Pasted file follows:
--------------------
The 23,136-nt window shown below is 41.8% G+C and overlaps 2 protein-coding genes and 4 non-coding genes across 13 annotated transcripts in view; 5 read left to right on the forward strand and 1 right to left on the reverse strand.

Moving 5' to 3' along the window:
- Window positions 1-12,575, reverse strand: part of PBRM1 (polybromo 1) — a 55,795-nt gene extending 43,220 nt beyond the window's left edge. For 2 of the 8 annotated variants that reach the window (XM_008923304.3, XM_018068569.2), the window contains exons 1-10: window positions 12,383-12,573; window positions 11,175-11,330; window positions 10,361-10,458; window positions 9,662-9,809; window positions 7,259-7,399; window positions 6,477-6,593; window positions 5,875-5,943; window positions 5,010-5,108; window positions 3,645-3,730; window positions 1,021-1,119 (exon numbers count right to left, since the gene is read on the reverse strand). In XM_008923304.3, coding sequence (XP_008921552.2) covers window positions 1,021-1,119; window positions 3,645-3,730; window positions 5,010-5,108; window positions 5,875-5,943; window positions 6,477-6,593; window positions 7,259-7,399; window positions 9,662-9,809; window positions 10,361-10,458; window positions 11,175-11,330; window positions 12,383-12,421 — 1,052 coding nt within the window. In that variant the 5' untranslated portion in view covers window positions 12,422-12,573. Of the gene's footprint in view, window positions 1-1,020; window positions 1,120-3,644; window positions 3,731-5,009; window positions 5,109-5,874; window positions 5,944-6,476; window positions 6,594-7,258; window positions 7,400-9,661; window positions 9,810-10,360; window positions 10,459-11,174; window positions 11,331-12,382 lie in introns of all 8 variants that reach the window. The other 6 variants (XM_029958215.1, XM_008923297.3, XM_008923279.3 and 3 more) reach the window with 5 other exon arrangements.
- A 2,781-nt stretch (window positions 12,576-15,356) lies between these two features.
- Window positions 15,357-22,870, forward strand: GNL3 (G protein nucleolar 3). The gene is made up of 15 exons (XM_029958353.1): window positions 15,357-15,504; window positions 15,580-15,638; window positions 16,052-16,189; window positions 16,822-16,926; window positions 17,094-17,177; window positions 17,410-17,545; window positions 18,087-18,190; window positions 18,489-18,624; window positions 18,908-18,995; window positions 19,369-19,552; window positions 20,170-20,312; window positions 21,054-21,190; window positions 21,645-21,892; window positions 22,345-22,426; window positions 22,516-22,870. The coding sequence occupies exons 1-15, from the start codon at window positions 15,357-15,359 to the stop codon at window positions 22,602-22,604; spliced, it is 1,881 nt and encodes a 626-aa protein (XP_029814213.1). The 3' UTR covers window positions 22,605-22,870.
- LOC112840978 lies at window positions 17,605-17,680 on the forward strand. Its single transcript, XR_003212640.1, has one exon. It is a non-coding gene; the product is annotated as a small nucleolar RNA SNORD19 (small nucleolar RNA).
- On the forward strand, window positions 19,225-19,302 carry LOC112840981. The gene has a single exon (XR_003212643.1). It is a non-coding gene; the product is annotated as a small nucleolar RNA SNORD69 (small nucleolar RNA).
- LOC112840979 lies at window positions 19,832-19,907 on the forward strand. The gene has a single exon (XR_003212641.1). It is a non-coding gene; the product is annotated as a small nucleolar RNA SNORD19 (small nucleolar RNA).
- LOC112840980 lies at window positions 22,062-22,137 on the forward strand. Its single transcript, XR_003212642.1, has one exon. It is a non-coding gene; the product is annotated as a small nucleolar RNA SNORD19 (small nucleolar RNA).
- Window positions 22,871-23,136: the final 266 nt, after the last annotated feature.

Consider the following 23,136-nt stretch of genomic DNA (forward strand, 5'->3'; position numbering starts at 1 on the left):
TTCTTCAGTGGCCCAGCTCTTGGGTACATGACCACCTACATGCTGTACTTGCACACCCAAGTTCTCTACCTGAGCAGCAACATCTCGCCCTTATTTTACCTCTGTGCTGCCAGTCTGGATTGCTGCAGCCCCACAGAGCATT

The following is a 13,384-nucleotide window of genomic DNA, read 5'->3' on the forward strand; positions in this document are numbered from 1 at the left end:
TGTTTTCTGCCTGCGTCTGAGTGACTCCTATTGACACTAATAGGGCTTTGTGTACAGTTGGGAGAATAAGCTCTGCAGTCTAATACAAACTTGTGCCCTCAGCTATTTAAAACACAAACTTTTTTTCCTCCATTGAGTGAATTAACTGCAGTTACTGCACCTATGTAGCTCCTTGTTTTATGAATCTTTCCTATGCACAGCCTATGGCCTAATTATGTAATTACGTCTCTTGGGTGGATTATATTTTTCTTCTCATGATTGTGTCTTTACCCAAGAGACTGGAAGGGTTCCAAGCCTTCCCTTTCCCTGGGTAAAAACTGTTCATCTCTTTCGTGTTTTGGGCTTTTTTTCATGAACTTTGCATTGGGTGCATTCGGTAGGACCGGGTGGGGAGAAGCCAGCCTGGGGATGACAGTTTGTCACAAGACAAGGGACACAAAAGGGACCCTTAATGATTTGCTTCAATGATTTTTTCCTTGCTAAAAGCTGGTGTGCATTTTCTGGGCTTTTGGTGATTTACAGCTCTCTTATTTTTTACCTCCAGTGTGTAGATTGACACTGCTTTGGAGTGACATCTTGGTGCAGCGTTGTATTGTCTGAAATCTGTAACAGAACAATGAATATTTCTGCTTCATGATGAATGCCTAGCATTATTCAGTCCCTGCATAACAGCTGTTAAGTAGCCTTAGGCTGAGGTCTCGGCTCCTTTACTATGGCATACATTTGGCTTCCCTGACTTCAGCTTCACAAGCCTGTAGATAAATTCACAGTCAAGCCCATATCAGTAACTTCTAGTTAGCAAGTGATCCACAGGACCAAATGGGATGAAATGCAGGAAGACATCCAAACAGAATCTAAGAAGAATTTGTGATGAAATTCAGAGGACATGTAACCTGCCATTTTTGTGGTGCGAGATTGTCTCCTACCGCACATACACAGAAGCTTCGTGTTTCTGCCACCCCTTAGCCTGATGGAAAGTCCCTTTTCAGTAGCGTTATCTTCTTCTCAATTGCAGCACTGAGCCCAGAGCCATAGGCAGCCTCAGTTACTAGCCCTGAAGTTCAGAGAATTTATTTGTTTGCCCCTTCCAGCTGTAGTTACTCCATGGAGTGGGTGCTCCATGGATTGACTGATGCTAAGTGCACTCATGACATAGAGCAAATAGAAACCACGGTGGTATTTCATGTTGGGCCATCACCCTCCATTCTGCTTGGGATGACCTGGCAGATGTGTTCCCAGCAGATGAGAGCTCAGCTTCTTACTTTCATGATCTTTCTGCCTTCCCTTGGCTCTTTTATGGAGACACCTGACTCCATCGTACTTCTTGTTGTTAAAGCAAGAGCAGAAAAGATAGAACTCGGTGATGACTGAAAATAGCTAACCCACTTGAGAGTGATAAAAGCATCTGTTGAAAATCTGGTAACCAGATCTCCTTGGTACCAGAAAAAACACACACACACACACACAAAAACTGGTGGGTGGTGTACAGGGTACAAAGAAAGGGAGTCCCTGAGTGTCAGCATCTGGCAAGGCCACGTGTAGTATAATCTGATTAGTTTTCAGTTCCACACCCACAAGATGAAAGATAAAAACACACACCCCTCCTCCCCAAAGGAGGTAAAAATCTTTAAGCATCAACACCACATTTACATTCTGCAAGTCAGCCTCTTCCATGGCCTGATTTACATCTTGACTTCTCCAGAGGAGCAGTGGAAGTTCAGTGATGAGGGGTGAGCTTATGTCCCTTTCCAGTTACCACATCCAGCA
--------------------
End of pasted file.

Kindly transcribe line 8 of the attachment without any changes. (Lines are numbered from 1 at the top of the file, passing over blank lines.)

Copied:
- LOC112840979 lies at window positions 19,832-19,907 on the forward strand. The gene has a single exon (XR_003212641.1). It is a non-coding gene; the product is annotated as a small nucleolar RNA SNORD19 (small nucleolar RNA).